Friday, August 7, 2009

So Long, John

Do you know who this man is? I’d be willing to bet that you do. If you’re over the age of 25 his impact on your life is probably immeasurable. Your memories are full of images, quotes and music that he has expertly placed there. Your fashion sense (or lack thereof) and style as well as the type of music that you listened to were all directly swayed by his creative genius. I’ll give you a hint: he is NOT Emo Phillips. Got it yet? O.K., I’ll tell you. His name is John Hughes. You still have no idea, do you? Come on, people! This man had arguably a larger sphere of influence surrounding him than anyone in the 80’s and early 90’s. Here’s a little more background information to help out. He made his acting debut in a brilliant uncredited role as “'Girl' in Dress with Paper Bag Over Head” in National Lampoon’s Class Reunion that somehow slipped past the folks at the Academy Awards. If you haven’t seen Class Reunion, you definitely need to. It is effing brilliant, and its fumbling attempts at humor and acting gives Student Bodies a run for its money…but I digress. The man pictured above is also responsible for such tour de force performances as “Man Running Between Cabs” in Ferris Beuller’s Day Off and a brilliant ten second part as “Brian’s Dad” in Breakfast Club. Add to his resume the fact that he was also the mastermind behind the famous Edge "Credit Card Shaving Test" ad campaign, and you’ll start to see his where I am coming from. No?

If you’re still wondering why you should care who this man is let me end the suspense now. John Hughes was the writer, director and producer of some of the most influential films of our lifetime. He was responsible for such screen gems as: Class Reunion (1982) [a classic if you are a aficionado of bad cinema like I am], Mr. Mom (1983) [meh…], Vacation (1983) [excellent], Sixteen Candles (1984), The Breakfast Club (1985), European Vacation (1985), Weird Science (1985) [see what I’m saying yet?], Pretty in Pink (1986), Ferris Bueller's Day Off (1986), Planes, Trains & Automobiles (1987), The Great Outdoors (1988), Uncle Buck (1989), Christmas Vacation (1989), Home Alone (1990) as well as a dozen or so more movies that, well, aren’t as good. With the catalog of incredible films listed above it is easy to see what effect John Hughes has had on pop culture and on our generation as a whole. I’ve probably seen each of these movies easily ten times each, and I still never tire of watching them.

Hughes broke onto the Hollywood scene with the brilliant National Lampoon’s Vacation (“Real tomato ketchup, Eddie?” “Nothin’ but the best, Clark.”) and followed it up with what is arguably the most impressive string of comedies ever produced since the Marx brothers wandered off of the Vaudeville stage. His films were a collective breath of fresh air that broke free from the shadow of earlier comedic masterpieces like Animal House and Caddy Shack, and his portrayal of the realities of teenage life were a welcome step away from the Porky’s-style movies that preceded them. He used cutting edge film techniques like having the characters acknowledge the audience which set the bar for all others that dared follow in his footsteps. The “Brat Pack” (Ally Sheedy, Andrew McCarthy, Anthony Michael Hall, Emilio Estevez, Demi Moore, Judd Nelson, Molly Ringwald, and Rob Lowe) was born on his screen, and they continue to…um…I guess…well, they were great back then, weren’t they?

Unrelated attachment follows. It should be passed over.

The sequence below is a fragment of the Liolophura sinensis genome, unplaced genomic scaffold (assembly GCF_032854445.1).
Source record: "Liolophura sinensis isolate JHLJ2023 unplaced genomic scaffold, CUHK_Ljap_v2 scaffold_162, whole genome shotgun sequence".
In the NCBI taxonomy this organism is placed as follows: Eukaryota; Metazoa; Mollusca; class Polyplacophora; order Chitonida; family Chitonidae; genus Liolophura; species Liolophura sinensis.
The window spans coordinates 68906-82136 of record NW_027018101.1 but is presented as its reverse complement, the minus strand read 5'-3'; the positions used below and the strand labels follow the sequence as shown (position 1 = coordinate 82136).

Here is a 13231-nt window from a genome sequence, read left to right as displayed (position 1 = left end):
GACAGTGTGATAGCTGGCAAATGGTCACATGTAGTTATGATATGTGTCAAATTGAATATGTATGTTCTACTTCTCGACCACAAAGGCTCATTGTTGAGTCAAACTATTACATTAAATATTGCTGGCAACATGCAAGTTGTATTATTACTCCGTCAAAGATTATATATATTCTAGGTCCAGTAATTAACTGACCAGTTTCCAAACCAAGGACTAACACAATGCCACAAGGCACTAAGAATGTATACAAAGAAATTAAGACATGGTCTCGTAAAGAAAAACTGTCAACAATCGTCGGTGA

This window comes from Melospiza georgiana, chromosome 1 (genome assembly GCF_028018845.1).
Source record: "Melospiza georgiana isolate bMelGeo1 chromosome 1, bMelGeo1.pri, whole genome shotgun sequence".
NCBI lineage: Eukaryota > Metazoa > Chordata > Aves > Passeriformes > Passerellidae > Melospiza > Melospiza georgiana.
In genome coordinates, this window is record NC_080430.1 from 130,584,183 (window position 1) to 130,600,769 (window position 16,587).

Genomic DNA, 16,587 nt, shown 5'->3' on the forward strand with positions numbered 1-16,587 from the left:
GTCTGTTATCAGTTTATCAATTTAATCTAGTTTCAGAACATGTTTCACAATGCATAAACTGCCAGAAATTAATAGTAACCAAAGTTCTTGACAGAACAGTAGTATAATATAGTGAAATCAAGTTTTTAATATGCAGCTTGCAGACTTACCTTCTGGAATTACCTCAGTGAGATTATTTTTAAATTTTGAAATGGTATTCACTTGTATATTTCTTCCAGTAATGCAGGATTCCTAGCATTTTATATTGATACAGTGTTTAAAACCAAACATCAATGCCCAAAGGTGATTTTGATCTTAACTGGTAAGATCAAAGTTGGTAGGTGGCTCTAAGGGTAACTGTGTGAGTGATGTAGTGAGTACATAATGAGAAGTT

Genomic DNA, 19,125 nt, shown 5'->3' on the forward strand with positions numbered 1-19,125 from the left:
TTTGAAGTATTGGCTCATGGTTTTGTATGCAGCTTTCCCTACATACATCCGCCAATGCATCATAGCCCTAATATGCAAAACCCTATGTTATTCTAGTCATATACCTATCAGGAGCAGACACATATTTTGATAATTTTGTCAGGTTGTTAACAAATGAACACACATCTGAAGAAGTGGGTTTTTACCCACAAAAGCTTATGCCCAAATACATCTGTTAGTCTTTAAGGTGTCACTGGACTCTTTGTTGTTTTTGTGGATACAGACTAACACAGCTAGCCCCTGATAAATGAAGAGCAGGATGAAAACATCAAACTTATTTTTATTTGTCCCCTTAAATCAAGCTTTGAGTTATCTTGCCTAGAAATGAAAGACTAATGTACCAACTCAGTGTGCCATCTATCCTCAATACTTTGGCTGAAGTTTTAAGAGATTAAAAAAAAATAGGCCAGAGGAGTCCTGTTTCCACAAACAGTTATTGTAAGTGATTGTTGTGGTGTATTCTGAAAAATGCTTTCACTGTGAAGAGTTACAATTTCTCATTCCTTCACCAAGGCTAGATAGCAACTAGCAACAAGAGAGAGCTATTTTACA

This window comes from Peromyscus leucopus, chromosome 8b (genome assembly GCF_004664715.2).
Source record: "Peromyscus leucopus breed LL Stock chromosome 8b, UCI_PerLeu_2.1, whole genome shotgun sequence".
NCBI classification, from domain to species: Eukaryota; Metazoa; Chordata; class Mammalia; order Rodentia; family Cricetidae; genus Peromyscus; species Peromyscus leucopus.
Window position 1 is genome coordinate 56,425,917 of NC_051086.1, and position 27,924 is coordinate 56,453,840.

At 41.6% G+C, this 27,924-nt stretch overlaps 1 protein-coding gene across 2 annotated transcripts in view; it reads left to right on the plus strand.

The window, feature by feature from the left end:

The musical scores for his films were all top-notch as well. They included music that John himself liked, and effectively capture the feeling of what people were listening to at the time that the films were made. Orchestral Maneuvers in the Dark, The Dream Academy, Yello, Oingo-Boingo, Los Lobos, and a veritable who’s who of 80’s rock icons back up his brilliant storylines and writing. To this day I can’t hear the Simple Mind’s “Don’t You Forget About Me” without thinking of the closing scene of The Breakfast Club. The same goes for Oingo-Boingo’s “It’s a Dead Man’s Party” and Weird Science. These songs are forever linked to those films in my mind the same way The Cars' “Moving in Stereo” is linked to Phoebe Kates' slow-mo pool exit in Fast Times at Ridgemont High. Well, maybe not the same way (fellas, you know what I mean). Speaking of teen hormonal imbalances, John’s choice of Kelly LeBrock as the “creation”, Lisa, in Weird Science was definitely instrumental in many of my late night fumblefests in high school. Absolutely top marks there.

Although Ferris Beuller’s Day Off alone grossed more than $70 million in North America (after being made for around $6 million) it was Home Alone (sadly) that really caught the world’s attention. I must say that I am not a big fan, particularly because I think Macaulay Culkin is just about as unbearable to watch as Eric Roberts. I'd rather run a razor blade in between my toes. However, Home Alone remains at the top of the list of most successful live-action comedies of all time after raking in over $500 million worldwide.

In 1994, Hughes moved away from the spotlights in Hollywood to escape from the media and bask in the glow of early retirement in…Wisconsin? He even picked up a plow and played farmer in Illinois where he grew up. He died yesterday at the age of 59 while visiting family in New York.

You won’t hear the name of John Hughes in a list of directors like Martin Scorsese, Ron Howard, Steven Spielberg, and Alfred Hitchcock. Sadly, he never won any awards for any of his films. I don’t put too much merit in awards anyways. His works live inside us. They have helped to form an entire generation, my generation, and continue to influence us even today, 20 years later. Thank you, John.

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